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At home, before we eat, we all take hands and say “Thank you for the food.” The speaking of the words usually falls to the munchkin, who delights in adding variations: “Thank you to Mommy/Mama for this wonderful dinner,” “Thank you for the shrimp and the noodles and the carrots,” and the like. When we got to Mexico Joy and I proposed saying it in Spanish as well every time. Munchkin responded by adding a third language, one in which she is fluent, and after she’s informed us as to which one will be said by whom, the family meal now begins something like this.

Joy: Thank you for the food!
Me: ¡Gracias por la comida!
Munchkin: Meow!

In such ways do we make rituals our own.

Speaking of which, we went to a fabulous fiesta Friday night, where the image of Jesus “Señor de la conquista” is carried out of the Parroquia (parish church) amid fireworks, dancing, and drumming. The article in the local paper says the fiesta is held “porque el catolicismo conquistó a los indios,” but, while I’m not dismissing the real, frequently devastating impact of Catholicism on native religion, the overall impression I got from the festival is that los indios and their pre-Catholic religious practices are going strong.

People of all genders and ages danced and drummed. The munchkin declared this guy “scary” but loved the whole event. We thought she’d want to watch for a few minutes and then eat dinner; an hour later she was still mesmerized.

The good old Catholic church. “Fine, keep your feathers and your drums and your heathen dances, as long as you add Jesus into the mix.” (Mexican national pride is part of the mix too, as you can see from the dancers carrying the flag.) I’m betting this relaxed attitude toward syncretism is a more successful way to spread the word than uptightly insisting that indigenous people wear trousers and sing Wesley’s hymns–in short, imposing European cultural forms that are not inextricable from the religious concepts.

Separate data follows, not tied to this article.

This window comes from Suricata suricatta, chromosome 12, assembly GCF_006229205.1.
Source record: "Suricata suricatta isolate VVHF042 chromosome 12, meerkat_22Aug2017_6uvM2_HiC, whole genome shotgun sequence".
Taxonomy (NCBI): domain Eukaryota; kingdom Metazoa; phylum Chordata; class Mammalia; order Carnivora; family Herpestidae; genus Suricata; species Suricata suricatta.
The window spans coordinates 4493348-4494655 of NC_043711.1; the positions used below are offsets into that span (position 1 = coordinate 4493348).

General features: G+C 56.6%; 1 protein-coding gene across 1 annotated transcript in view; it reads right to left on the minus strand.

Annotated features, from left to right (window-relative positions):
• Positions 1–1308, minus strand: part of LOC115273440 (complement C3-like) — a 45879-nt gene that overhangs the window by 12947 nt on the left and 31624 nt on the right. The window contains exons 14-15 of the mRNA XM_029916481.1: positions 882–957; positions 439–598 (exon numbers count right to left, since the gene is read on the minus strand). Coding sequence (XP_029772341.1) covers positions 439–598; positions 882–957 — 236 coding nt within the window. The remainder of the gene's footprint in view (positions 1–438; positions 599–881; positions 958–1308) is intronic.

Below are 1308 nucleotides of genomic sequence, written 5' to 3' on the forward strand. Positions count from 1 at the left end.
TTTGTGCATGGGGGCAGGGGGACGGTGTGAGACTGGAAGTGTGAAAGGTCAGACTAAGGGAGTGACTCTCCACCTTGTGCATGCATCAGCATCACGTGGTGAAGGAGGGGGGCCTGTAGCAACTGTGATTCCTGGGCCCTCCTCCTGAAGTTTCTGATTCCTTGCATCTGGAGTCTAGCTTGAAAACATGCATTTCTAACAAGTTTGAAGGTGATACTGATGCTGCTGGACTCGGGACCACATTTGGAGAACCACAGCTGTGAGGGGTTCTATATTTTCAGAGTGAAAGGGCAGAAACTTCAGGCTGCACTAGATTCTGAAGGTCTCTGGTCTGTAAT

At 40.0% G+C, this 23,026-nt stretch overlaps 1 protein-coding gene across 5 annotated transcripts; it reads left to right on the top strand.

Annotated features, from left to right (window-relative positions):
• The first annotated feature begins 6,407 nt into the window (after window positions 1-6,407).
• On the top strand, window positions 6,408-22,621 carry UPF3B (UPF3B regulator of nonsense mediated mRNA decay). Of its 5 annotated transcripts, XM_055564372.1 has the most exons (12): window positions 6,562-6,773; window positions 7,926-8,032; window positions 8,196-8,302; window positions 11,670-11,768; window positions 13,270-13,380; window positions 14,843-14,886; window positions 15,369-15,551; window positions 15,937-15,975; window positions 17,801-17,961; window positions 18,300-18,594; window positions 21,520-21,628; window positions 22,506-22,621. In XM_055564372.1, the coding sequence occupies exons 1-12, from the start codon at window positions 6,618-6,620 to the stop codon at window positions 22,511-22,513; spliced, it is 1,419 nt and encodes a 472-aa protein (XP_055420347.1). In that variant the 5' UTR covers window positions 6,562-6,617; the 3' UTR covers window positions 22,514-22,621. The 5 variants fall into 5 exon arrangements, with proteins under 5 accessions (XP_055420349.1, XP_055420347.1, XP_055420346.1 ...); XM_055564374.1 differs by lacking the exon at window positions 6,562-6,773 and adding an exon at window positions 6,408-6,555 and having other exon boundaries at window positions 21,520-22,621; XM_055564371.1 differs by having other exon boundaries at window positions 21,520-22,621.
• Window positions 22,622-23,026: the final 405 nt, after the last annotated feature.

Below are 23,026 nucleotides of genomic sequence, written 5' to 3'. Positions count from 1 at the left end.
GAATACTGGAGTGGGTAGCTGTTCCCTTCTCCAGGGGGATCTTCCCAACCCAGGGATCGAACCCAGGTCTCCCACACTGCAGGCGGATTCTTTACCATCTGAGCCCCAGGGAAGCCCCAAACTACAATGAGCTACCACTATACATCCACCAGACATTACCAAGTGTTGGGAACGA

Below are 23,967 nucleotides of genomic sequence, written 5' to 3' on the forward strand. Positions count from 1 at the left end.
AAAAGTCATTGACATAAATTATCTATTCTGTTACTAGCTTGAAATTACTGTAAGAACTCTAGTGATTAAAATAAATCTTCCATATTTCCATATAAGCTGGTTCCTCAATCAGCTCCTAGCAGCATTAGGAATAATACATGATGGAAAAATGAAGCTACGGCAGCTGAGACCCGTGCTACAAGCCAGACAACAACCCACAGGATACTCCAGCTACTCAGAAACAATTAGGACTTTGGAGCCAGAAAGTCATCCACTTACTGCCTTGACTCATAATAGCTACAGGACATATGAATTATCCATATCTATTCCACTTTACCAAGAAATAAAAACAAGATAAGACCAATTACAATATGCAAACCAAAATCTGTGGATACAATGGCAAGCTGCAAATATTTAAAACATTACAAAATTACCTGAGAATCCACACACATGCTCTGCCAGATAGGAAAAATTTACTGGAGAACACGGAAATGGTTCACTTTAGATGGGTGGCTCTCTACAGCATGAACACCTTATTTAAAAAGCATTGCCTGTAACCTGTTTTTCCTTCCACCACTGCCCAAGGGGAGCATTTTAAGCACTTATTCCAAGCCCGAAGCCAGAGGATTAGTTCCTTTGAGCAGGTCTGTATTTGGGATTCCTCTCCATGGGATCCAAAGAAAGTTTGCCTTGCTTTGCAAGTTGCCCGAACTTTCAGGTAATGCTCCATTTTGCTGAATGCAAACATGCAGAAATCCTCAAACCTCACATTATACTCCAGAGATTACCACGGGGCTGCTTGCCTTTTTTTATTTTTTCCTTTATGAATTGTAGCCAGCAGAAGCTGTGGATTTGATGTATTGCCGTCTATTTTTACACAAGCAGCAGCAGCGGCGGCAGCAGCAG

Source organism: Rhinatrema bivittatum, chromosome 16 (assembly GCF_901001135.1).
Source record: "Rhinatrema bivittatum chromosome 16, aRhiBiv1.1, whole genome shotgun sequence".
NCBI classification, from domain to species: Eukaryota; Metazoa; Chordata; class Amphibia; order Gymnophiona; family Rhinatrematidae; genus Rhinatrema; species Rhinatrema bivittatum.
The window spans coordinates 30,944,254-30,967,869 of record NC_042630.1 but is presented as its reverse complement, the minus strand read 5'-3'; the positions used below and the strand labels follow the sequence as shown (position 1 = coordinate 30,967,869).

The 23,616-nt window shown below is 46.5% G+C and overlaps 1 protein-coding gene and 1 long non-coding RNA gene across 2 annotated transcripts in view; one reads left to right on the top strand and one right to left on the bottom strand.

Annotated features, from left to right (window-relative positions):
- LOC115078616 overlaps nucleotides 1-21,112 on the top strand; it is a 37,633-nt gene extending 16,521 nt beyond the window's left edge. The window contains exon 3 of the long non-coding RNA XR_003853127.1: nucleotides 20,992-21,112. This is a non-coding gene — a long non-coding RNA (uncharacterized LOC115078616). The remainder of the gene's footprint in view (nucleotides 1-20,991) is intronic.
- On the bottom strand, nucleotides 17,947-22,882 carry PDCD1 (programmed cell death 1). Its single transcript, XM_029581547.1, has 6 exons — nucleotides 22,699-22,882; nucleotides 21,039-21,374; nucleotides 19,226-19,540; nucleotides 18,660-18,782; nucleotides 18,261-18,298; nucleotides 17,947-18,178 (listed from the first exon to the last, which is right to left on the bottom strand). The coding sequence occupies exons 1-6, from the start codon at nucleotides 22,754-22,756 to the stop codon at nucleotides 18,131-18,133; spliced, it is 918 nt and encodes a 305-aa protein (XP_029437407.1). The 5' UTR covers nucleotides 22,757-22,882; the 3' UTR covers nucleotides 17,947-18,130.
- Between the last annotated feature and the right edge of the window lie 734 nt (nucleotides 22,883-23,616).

I make this assertion knowing almost nothing about missionary history. However, I think it’s a point to ponder for people concerned about church growth and diversity. What would Unitarian Universalism look like if we (meaning those who currently “own” it, a term I use ironically) relaxed a little more about the forms it takes on as it comes to different cultures (or subcultures) than the white, English-speaking, Calvinist-descended people among whom it largely originated? I don’t want us to conquer the natives, but I would like everyone who feels the call of Unitarian Universalism to be able to respond, and meet with a warm welcome instead of skeptical looks from those who are at home with the Protestant worship structure and European classical music that dominate today. It will look different in other hands. They will change it for themselves and, in some part, for everyone. If that means dancing like we saw Friday night, it sounds like a win-win to me.


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